It’s hard to remember a time when the e-commerce group Alibaba (BABA) wasn’t the $423bn (£323bn) behemoth it is today or when $32bn Spotify (SPOT) hadn’t been instrumental in revolutionising the music industry. But spotting an opportunity to invest in these types of companies before they list on a stock exchange are integral for the largest fund management firms in the world.
This is exactly what Baillie Gifford did when it came to both Alibaba, Spotify, and other similar high-growth companies. With big success cases like this under its belt, Baillie Gifford is going to launch a fund dedicated to un-listed stocks, a portfolio manager told Yahoo Finance UK.
“There’s more technological change going at a faster pace and disrupting the global economy than we’ve ever seen before,” said Nick Thomas, a partner at Baillie Gifford who helps manage international portfolios as well as looking after the firm’s North American clients. “This is fantastic from a growth investing point of view because these are the opportunities you can try and pick. What we found is, to try and capture a lot of that value before it’s realised, you have to start looking at the un-listed phase.
“It would be better if you didn’t have to do that because it’s more complicated and difficult for some client types to operationally do that (individually). It’s simpler for them to have companies listed on an exchange. We would rather the growth companies could operate in an entrepreneurial way as public companies but we recognise that that’s getting difficult as the market is so short term therefore we have to follow them in the private market.”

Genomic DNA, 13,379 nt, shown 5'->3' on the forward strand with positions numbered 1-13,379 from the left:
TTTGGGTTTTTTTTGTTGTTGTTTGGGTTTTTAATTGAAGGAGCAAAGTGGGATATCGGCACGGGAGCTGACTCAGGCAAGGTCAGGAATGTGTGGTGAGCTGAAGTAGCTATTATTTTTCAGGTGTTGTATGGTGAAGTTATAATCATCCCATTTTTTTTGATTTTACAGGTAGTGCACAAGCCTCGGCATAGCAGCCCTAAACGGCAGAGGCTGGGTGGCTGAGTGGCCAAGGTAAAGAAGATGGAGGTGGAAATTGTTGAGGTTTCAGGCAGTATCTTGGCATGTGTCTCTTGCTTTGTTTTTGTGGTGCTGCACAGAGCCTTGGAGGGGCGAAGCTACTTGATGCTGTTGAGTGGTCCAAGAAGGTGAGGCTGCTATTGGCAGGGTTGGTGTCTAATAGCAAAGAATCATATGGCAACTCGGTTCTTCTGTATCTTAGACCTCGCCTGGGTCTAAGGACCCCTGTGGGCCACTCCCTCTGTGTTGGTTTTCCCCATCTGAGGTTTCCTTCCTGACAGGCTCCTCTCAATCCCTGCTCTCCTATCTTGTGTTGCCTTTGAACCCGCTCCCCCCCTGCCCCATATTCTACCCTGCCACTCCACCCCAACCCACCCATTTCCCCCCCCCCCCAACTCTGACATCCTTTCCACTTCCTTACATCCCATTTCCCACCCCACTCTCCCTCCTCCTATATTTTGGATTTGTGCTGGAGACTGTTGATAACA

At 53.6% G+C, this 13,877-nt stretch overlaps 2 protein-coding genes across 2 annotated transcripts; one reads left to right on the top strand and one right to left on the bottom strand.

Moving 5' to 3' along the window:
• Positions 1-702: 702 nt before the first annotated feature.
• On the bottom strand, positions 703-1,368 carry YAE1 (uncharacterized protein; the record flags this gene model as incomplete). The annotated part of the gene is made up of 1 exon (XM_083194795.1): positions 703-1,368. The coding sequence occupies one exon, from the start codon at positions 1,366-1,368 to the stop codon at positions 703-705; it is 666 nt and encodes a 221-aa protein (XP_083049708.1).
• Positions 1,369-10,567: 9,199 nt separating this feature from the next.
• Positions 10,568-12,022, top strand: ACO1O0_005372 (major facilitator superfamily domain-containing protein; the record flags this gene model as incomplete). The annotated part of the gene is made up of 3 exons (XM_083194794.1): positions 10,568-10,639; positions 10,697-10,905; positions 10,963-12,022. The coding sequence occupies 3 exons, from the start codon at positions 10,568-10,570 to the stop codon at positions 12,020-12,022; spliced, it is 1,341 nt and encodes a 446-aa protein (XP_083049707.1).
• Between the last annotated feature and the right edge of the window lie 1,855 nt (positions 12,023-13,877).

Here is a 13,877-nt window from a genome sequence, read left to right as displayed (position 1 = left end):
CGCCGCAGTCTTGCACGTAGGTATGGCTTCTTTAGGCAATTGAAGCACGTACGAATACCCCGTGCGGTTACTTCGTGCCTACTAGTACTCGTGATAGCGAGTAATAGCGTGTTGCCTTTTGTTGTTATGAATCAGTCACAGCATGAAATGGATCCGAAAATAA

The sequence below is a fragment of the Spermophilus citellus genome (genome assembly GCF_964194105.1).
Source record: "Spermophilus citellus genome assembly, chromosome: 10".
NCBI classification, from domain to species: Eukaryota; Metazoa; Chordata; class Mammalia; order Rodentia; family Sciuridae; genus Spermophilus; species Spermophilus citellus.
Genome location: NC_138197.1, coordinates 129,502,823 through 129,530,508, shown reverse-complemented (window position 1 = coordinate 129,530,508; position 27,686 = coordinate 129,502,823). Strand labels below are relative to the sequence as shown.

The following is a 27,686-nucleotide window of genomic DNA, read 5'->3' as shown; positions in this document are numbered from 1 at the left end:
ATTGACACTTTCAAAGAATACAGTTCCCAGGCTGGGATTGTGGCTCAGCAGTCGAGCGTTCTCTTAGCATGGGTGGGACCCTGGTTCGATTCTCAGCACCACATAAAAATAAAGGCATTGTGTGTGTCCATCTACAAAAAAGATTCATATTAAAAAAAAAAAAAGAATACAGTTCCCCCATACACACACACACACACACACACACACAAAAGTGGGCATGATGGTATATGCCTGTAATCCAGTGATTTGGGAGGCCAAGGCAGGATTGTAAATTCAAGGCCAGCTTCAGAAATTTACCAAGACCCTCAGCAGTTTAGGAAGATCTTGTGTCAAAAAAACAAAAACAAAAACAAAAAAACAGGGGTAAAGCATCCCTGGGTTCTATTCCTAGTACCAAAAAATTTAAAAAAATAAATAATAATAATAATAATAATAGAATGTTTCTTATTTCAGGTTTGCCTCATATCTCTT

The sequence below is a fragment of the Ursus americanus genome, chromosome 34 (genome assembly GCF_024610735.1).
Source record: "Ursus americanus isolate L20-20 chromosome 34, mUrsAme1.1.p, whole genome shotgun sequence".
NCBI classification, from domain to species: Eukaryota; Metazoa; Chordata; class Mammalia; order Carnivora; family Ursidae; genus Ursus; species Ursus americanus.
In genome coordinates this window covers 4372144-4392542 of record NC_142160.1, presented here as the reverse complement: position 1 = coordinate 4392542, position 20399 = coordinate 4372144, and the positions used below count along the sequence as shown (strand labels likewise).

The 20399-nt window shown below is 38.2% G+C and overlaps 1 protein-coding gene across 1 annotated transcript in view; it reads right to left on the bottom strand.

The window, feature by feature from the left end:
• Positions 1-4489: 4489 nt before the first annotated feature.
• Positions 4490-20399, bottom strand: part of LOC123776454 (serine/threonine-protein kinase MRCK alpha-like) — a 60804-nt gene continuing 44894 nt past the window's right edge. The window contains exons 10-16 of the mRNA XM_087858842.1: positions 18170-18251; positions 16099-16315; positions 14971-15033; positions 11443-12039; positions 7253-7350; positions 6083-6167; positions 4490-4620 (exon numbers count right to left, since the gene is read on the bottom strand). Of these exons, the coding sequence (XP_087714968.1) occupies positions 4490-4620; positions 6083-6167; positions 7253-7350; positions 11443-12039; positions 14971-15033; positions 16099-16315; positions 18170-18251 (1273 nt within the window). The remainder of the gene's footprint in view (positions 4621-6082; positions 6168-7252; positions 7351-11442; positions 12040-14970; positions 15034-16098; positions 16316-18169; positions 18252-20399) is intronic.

Thomas added that the company is currently on an investor roadshow to discuss the upcoming fund.
The investment management firm has $252bn of assets under management (AUM)—for comparison that’s $100bn more than Ray Dalio’s Bridgewater Associates. While its headquarters is in Edinburgh, Scotland, its AUM by client domicile is split across North America (43.7%), UK (35.8%), Asia (9.1%), with the remainder across the rest of the world.
It counts five of the seven largest pension funds in the US as its customers and makes it clear that it is a long-term investor, not a speculator.
It’s for this reason why Baillie Gifford is one of the largest shareholders in companies that have rapidly grown over the last 20 years, such Amazon (AMZN) and Tesla (TSLA) as well as having holdings in Netflix (NFLX), Facebook (FB) as part of its ‘patient capital-style’ US Growth Trust, which invests predominantly in listed and unlisted US companies. Baillie Gifford believes that companies within that fund have the potential to grow substantially faster than the average company.
Thomas says that the firm has been aware of the major opportunities that these growth companies present so Baillie Gifford has been reorienting the group to accommodate those sweet spots, such as including more un-listed stocks in portfolios.
“Investment trusts are great vehicles for doing un-listed investment because they don’t have any liquidity needs because it’s a closed-end fund, so there is no possibility of the money being needed to be disinvested,” he said.